Palliative and end-of-life care

“Palliative care” refers to the care of people who have an incurable and progressive illness.

Whether it is the replacement of the so-called Liverpool Care Pathway or the passionate campaigning for and against doctor-assisted dying, end-of-life care in the UK is rarely out of the headlines.

Debate around the appropriate roles of doctors, nurses and other carers towards the end of patients’ lives will inevitably turn to the issue of palliative care and its availability and quality.

The debaters might be assisted by the knowledge, according to a recent Economist Intelligence Unit report, that the UK is ranked as the best in the world for the quality and availability of palliative and end-of-care services.

The study of 80 countries said thanks to the NHS and hospice movement the care provided was “second to none”.

While rich nations tended to perform the best – with Australia and New Zealand ranked second and third respectively – the report praised progress made in some of the poorest countries. For example, Uganda (35th) has managed to improve access to pain control through care provision in people’s homes and communities.

There were over half a million deaths in the UK in 2013 and four out of every five were people aged over 65 years. Heart disease, lung cancer, and dementia were among the leading causes of death. Annual numbers of deaths are predicted to increase by 17 per cent by 2030. As we continue to live longer and longer lives, we can expect more of us to be living with long-term conditions, disabilities and ill-health at the end of life.

So how best to provide cost-effective care to enable people to live and die in the place and the manner of their choosing?

Palliative care is provided on a needs-basis and can begin at any stage of an illness. And UK Governments are committed to ensuring that people can receive care in the setting of their choice. The majority of people in the UK report a preference to die at home or in a hospice, but currently the majority of deaths occur in hospitals. For the NHS at least, it seems something of a “no-brainer” to respect the wishes of patients and their carers given that to do so would reduce cost in an NHS hard pressed for funding.

Of course, a greater use of community and hospice services in turn throws funding pressure onto local authorities and the charitable and voluntary sector. Advance care planning has been shown to improve palliative care by helping patients to live and die in the place and the manner of their choosing. Advance care planning is a structured discussion between health and social care professionals with the dying person and their family and carers about their wishes, needs and preferences for future treatment and support.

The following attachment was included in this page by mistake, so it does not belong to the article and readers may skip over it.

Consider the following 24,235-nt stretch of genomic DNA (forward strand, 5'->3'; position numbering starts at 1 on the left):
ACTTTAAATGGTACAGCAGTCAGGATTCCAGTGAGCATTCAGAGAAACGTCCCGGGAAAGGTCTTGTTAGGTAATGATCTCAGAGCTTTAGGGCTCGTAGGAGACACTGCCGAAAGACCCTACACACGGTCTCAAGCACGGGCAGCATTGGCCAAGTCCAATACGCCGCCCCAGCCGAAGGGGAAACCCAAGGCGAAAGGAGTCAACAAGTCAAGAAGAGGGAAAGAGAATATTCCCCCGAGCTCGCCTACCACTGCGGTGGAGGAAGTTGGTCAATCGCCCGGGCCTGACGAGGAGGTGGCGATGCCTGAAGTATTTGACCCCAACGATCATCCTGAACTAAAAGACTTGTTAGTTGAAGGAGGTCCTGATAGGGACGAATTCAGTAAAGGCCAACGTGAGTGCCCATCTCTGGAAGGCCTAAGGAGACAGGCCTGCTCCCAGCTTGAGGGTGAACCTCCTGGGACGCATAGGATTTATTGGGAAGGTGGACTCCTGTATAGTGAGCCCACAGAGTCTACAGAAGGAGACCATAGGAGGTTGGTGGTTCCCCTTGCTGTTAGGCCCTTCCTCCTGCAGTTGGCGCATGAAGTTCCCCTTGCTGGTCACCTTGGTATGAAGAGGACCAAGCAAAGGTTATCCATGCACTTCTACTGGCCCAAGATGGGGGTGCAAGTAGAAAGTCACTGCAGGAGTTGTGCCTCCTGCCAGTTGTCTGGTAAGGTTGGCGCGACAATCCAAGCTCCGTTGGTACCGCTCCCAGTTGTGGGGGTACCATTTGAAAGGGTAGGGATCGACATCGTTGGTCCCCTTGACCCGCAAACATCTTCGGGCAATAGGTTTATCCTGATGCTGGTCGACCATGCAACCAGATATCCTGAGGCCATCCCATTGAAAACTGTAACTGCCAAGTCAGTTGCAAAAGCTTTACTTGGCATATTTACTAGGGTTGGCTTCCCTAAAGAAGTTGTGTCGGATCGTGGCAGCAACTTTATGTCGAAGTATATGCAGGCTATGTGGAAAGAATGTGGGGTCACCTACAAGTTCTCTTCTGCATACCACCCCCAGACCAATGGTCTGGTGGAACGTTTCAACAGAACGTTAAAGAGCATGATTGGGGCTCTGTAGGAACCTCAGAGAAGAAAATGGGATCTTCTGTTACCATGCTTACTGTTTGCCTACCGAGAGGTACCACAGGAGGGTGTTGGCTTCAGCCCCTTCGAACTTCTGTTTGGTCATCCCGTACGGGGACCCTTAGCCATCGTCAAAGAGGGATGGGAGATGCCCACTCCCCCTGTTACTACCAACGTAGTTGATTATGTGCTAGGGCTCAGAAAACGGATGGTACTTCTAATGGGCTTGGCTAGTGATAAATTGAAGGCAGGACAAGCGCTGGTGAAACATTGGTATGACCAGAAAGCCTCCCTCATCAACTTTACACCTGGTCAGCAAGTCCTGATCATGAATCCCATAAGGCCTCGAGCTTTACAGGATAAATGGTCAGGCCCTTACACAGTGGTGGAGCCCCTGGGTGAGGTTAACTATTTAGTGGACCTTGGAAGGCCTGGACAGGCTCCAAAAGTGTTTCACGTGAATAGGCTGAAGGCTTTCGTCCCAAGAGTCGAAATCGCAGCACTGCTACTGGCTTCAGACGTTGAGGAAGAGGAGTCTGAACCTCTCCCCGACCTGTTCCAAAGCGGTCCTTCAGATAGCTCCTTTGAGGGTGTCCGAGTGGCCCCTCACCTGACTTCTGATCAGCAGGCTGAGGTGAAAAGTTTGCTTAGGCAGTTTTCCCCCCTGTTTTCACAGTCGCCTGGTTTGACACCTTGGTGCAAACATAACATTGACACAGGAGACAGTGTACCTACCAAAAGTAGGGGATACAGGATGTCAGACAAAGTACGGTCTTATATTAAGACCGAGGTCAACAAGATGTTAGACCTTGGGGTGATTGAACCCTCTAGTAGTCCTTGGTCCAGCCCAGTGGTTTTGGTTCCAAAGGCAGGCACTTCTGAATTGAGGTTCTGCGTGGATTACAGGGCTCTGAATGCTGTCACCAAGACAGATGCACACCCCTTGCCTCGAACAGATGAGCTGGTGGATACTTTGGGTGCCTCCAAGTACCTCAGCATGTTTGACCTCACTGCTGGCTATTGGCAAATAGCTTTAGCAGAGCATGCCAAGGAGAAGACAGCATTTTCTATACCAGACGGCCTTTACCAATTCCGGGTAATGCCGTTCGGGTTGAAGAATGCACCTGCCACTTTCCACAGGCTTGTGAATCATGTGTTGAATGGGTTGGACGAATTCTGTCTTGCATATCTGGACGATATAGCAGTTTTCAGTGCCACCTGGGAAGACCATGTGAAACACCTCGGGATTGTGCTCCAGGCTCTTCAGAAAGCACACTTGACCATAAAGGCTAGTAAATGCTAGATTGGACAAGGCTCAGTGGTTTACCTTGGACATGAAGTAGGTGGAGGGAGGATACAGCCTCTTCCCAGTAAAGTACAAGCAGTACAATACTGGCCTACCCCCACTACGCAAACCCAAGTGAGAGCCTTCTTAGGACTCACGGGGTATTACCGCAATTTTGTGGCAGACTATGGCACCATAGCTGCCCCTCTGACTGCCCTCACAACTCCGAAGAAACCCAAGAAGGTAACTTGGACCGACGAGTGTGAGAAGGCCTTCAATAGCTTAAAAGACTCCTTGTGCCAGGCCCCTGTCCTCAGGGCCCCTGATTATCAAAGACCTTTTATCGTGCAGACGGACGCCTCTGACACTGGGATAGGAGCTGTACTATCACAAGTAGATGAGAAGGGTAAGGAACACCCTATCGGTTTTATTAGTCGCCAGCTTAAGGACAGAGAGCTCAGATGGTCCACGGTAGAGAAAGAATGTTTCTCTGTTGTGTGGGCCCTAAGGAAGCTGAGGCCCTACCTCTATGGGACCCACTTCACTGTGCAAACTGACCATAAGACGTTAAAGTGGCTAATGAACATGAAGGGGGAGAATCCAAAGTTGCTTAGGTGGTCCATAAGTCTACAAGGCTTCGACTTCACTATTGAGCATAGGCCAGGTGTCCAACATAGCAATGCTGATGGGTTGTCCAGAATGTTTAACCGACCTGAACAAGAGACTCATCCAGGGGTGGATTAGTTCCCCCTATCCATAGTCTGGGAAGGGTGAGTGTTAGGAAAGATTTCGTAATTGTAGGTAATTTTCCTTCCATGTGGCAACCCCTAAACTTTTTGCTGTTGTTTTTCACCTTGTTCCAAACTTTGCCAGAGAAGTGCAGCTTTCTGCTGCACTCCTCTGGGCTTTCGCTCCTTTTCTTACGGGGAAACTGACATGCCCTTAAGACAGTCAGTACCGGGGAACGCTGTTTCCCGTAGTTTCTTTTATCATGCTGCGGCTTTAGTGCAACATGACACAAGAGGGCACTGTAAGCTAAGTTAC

The challenges faced by commissioners and providers in seeking to deliver good quality palliative care to all those who need it include overcoming a societal difficulty in talking openly about dying, identifying those people approaching the end of life, co-ordinating and monitoring the delivery of services,  ensuring staff, patients and their carers are appropriately trained and – of course – funding.

What are the standards they should adhere to when addressing these challenges and making sure that services provide good quality of care and equitable access?

Palliative care pathways or frameworks are used to manage quality, co-ordinate services, and allow standard setting and monitoring of care processes. Until recently, the Liverpool Care Pathway for care in the final days of life was a widely used framework across the UK (excluding Wales). However, following media criticism, an independent panel chaired by Baroness Neuberger reviewed this pathway and recommended that it be replaced by an individual end of life care plan, supported by condition-specific good practice guidance.

Some experts expressed concern that losing a standardised quality assurance tool would leave staff without sufficient guidance and make it more difficult to monitor care.

In Scotland, the Living and Dying Well National Advisory Group recommended that the Liverpool Care Pathway should be phased out in Scotland by December 2014. The Scottish Government accepted the recommendation and issued interim guidance on caring for people in the last hours and days of life.

Northern Ireland announced that the Liverpool Care Pathway would be phased out by October 2014. The Government in Northern Ireland has outlined five principles to underpin quality care in the final days and hours of life, based on its 2010 palliative and end-of-life care strategy.

The Liverpool Care Pathway was not used in Wales. Care is guided by Integrated Care Priorities for the Last Days of Life. It seeks to ensure that the needs and wishes of patients and their families are the central focus of decision-making, in partnership with professionals caring for the patient. An audit report is published annually.

In England, the Leadership Alliance for the Care Of Dying People was formed to develop a response to the Neuberger report. It consulted patients, carers, the public and professionals on a set of draft outcomes and guiding principles for high quality care in the last days of life.

In June 2014, the Alliance published “One Chance to Get it Right”, an approach focusing on the individual needs and wishes of dying persons and those closest to them in the planning and delivery of care. It centres around five priorities for care, which form a focus for care, as well as education and training, audit and research.

It will now be for professionals, service providers and commissioners to assess the value of these various approaches within the UK and implement them where they are judged the best way to overcome the challenges I have set out earlier, maintain quality of service and assure the public of equitable access to palliative and end-of-life care services.

by David Kidney